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Red Sox create new analytics position for ex-MLB pitcher Brian Bannister

The Red Sox are blending analytics with scouting in another way, one that should make stat-happy fans relax about Dave Dombrowski.

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Brian Bannister was hired by the Red Sox in January as a pro scout and analyst. The move was not strange by any means, as teams often employ former players as scouts -- that's where Jerry Dipoto, currently serving as an advisor to the Red Sox, got his start. What the Sox have now done with Bannister is far more intriguing, though, as it's breaking some new ground: Bannister was promoted to a newly created position as the team's Director of Pitching Analysis and Development.

Bannister was known in his time as an MLB pitcher for his love of advanced metrics. The son of former major-league pitcher Floyd Bannister, Brian looked to sabermetrics to try to figure out an edge that would help him survive and maybe even thrive in the bigs. The focus was often on figuring out ways to lower his batting average on balls in play by studying PITCHf/x, and while Bannister might have lacked the ability to put all of his learning to good use, he can still find sustained success with it as a teacher.

As a former pitcher with a knowledge of analytics, Bannister's role is, in a way, a data-driven coach, but not just for players -- Bannister is unlikely to direct the pitchers in the way that pitching coach Carl Willis does, but like anyone else in the front office, his job will be to provide the team with the best information he can, whether he gets it from scouting or PITCHf/x, and then distribute it to other key figures in the organization. Teams blend all of that information together the best they can in order to put a superior product on the field, and creating this new position helps show how much the Red Sox want to do what they can to improve their pro scouting.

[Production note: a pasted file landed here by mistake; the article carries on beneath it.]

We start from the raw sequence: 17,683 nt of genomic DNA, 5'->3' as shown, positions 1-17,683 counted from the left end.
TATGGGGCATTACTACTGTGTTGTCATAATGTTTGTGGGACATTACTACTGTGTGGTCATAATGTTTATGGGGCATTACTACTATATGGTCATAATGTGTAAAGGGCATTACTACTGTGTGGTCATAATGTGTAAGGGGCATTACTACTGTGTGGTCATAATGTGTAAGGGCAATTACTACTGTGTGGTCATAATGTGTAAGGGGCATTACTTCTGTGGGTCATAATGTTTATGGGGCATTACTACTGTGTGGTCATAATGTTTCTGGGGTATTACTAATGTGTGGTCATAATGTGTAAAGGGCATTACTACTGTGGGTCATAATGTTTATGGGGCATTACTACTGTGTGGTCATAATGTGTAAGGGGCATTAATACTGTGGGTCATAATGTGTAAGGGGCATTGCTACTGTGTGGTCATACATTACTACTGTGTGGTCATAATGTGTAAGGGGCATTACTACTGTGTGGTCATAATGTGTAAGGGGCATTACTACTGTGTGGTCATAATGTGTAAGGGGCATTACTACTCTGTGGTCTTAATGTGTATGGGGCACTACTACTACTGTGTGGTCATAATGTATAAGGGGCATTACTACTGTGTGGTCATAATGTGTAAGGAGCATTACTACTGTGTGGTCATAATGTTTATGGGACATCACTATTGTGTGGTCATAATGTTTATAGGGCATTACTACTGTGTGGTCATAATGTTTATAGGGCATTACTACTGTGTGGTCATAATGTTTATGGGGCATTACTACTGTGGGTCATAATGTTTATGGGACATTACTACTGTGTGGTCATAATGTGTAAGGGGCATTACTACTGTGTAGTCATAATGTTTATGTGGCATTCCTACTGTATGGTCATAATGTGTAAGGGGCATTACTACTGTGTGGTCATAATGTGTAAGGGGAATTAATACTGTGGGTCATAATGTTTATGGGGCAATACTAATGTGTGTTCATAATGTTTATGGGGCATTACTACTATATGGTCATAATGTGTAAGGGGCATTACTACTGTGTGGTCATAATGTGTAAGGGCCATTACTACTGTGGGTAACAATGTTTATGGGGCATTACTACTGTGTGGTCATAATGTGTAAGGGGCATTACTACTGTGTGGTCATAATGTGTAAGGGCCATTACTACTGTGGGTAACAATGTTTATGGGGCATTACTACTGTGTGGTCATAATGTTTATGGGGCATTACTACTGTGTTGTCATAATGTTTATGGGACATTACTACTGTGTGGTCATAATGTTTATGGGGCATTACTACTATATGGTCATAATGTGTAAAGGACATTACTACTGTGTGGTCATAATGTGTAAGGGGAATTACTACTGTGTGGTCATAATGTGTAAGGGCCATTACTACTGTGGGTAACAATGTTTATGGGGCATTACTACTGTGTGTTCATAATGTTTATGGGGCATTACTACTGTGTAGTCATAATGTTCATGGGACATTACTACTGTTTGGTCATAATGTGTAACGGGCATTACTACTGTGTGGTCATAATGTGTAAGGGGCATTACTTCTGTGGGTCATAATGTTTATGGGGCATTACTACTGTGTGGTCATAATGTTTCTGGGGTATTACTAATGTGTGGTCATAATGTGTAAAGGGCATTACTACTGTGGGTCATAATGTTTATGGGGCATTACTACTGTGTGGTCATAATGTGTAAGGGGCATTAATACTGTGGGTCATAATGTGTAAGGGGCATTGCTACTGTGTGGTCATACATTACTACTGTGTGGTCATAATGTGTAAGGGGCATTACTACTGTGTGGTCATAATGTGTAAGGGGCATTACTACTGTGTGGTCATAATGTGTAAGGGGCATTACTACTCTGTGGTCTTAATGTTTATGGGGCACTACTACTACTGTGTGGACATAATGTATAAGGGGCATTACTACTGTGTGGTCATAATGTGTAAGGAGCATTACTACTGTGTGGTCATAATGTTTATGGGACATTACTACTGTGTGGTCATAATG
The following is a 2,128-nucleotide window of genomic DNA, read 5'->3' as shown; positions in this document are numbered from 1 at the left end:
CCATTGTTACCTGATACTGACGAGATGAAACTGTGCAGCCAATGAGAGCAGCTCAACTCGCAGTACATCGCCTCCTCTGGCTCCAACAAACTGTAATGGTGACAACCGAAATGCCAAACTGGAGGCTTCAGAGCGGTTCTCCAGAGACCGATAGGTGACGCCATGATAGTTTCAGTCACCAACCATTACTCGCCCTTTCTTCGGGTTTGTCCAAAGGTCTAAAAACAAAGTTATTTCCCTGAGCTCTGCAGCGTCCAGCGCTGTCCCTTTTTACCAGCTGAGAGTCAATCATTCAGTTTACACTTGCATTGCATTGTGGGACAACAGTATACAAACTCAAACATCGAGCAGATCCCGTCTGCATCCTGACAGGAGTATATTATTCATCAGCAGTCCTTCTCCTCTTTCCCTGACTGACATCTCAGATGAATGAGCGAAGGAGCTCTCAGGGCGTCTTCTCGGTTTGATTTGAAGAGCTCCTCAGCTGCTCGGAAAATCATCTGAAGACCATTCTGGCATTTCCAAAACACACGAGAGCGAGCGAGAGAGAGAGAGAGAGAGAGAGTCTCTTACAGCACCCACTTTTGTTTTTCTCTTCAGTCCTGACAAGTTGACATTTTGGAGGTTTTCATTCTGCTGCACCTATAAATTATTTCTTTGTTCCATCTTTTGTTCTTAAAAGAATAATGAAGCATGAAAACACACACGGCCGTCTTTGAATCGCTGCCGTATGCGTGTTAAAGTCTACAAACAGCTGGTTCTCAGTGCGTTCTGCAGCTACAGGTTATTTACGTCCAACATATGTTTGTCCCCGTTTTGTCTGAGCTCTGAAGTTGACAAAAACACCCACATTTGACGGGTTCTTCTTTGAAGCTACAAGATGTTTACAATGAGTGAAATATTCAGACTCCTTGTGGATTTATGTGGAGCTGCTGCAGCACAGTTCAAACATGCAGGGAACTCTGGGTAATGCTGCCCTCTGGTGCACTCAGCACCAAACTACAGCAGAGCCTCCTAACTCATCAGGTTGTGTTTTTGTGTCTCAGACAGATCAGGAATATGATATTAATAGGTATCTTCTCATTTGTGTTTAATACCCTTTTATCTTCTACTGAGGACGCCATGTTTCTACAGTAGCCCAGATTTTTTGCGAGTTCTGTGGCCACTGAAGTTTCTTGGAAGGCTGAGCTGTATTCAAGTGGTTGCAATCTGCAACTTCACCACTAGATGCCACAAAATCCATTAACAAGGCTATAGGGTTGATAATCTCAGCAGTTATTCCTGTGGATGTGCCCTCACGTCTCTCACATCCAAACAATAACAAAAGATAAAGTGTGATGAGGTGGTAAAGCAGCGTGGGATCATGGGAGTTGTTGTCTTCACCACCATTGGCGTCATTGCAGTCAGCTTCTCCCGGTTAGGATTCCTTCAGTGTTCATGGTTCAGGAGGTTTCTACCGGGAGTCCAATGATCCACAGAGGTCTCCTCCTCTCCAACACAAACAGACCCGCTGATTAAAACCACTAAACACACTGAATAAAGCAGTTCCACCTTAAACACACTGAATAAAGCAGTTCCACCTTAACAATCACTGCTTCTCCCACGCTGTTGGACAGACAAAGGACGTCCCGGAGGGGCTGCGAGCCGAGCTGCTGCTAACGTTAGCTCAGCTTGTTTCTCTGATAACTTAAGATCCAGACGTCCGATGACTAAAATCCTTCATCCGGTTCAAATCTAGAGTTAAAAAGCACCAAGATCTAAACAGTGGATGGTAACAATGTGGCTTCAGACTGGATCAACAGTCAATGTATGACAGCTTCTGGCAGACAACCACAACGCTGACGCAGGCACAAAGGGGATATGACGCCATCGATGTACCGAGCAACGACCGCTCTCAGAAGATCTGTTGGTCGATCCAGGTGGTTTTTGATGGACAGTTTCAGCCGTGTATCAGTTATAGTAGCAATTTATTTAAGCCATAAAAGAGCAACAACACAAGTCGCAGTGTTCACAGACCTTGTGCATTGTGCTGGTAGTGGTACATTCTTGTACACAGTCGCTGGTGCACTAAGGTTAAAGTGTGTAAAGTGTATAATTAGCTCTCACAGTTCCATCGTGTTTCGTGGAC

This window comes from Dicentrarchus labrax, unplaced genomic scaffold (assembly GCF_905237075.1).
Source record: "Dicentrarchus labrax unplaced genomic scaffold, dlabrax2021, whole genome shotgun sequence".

Gordon Edes at ESPN has an informative quote from Dave Dombrowski on the new gig for Bannister that should give you an idea of what this is all about:

"We sat down and he explained to me what he was all about,'' Dombrowski said Tuesday. "We've created, I think, a unique position. It's a position that's going to talk about developing players through an analytic approach -- and also a pitching philosophy. He'll work very closely with [farm director] Ben Crockett. He'll work closely as we approach guys in the draft. He's already talking to [pitching coach] Carl Willis. We're going to try to see if we can be a little bit better. He'll give us an edge'"

This should also help put to bed the idea that new President of Baseball Operations Dombrowski is anti-analytics. One of the first things he's done while in charge of the Red Sox is to create a brand new, analytically minded position for an analytically minded employee who also has a year of scouting behind him as well as a professional career as a player. Dombrowski is going to blend analytics and scouting just like the Red Sox have always done: he's just going to try to do it better.

Whether he will succeed in that or not is to be seen, but making a new position and putting Bannister in it is at least a sign that they're willing to experiment to make it happen. Who knows? Maybe like with Red Sox hiring Dombrowski to follow the new front office trend, Bannister will succeed in his new position enough to convince other teams to copy Boston.